Once they behave queenright, perhaps they may be …
I peeked through the perspex crownboard this afternoon while going to the apiary and saw an exceptional looking bee walking about around the underside from the crownboard. Despite being upside-down it absolutely was clear, despite having a really brief view, that this was really a small, dark queen. She was walking calmly in regards to the super and wasn’t being hassled from the workers.
I strongly suspected she was actually a virgin who had either wiggled with the QE – perhaps it’s damaged or she was particularly small at emergence – and after that got trapped. Alternatively, and maybe more likely, I’d inadvertently placed a brood frame near to the super throughout a previous inspection and she’d walked across. This colony is in the bee shed and space is a little cramped during inspections.
I am aware from my notes how the colony had an unsealed queen cell in it a few weeks ago so – weather permitting – there should certainly be sufficient time to get her mated before she’s too old. I removed the super, located her on the QE, gently lifted her off and placed her inside the brood box. She wandered quietly down involving the brood frames and also the bees didn’t seem by any means perturbed.
When you were able to see the queen in the image a fortnight ago you probably did much better than I did … although she was clipped and marked, there seemed to be no manifestation of her from the bees clustered round the hive entrance. Furthermore, once they’d returned on the colony she was clearly absent (an oxymoron surely?) in the next inspection – no eggs, several well developed queen cells along with the usually placid bees were rather intemperate. Perhaps she was lost in the grass, got injured or was otherwise incapacitated during swarming? Perhaps she did return and was then done away with? A pity, because they were good stock, along with already produced three full supers this year. However, I’d also grafted using this colony – see below.
I performed a colony split using a Snelgrove board. The colony was clearly thinking about swarming, with several 1-2 day old unsealed queen cells present during the inspection. I knocked these back and introduced a frame of eggs from better stock. On checking the nominally queenless half in the seventh day they behaved just like they were queenright (no new QC’s about the frame of eggs provided or elsewhere, calmer than expected etc.). I have to have missed a sealed cell (presumably a small one) when splitting the colony the week before. After a little bit of searching – it had been a crowded box – I stumbled upon a compact knot of bees harrying a small queen, definitely the tiniest I’ve seen this coming year and never really any bigger than an employee. I separated the majority of the workers and managed to take a couple of photos.
The abdomen is just not well shown within the picture but reaches just past the protruding antenna of your worker behind her. Overall she was narrower and only fractionally over the workers from the same colony. When flanked by a golf ball-sized clump of workers she was effectively invisible.
The photo above was taken nearby the end of May, shortly before I removed the initial batch of cells from your cell raising colony setup having a Cloake board. These honey gate were from grafts raised through the colony that subsequently swarmed in the bee shed. The cells went into 3 frame poly nucs arranged in the circle split, the queens emerged during glorious weather from the second week of June, matured for a while and – nearly time they could be expected to mate – got trapped in the colonies by ten days of poor weather.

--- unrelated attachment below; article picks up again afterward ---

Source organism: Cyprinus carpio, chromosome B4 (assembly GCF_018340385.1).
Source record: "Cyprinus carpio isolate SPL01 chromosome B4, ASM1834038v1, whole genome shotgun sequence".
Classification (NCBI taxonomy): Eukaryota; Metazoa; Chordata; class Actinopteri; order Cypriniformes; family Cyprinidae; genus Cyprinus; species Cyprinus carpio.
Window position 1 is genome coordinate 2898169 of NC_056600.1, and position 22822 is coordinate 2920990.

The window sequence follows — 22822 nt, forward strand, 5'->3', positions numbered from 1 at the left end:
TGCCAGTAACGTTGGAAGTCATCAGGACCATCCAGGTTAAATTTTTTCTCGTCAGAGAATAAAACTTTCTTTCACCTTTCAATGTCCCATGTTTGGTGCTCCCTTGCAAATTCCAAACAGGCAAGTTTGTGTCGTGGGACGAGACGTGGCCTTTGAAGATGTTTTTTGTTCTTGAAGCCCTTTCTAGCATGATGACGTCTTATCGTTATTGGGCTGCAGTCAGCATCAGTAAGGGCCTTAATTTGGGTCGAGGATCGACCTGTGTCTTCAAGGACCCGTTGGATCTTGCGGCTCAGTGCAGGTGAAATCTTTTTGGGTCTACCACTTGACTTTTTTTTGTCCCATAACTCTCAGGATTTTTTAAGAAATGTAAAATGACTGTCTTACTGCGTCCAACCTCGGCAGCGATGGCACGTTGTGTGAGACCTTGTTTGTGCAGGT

And they’re off
However, throughout the last couple of days the elements has picked up, I’ve seen queens leaving on orientation or mating flights and the workers have started piling in pollen. Many of these are excellent signs and advise that a minimum of several of the queens are already mated and laying … we’ll see in the next inspection.
I conducted my first inspections of colonies away from bee shed a couple weeks ago. One colony who had looked good entering the winter months had about 5-6 ‘seams’ of bees once i lifted the crown board … but a number of the first bees to consider off were big fat drones. Even without seeing them you can hear their distinctive buzz because they fly off clumsily. Something was wrong. It’s still too soon for significant numbers of drones being about as to what is turning out to be a late Spring.
Drone laying queens
Sure enough, the initial frames contained ample stores along with the frames in the midst of what needs to be the brood nest have been cleared, cleaned and ready for the queen to put in. However, the sole brood had been a rather pathetic patch of drone cells. Clearly the queen had failed early this year and had develop into a drone laying queen (DLQ). The brood is at a distinct patch indicating it had been a DLQ rather than laying workers which scatter brood everywhere in the frames. There were no young larvae, a few late stage larvae, some sealed brood and a few dozen adult drones. The lack of eggs and young larvae suggested the queen could have either recently given up or been disposed of. There was a rather pathetic queen cell, undoubtedly also containing a drone pupa.
Drone laying queen …
I believe this colony superseded late last season so the queen would have been unmarked. In addition, it might explain why she was poorly mated. However, a quick but thorough search through the box failed to locate her. I had been lacking equipment, newspaper and time so shook all the bees away from the frames and removed the hive … the hope being that this bees would reorientate to the other hives within the apiary.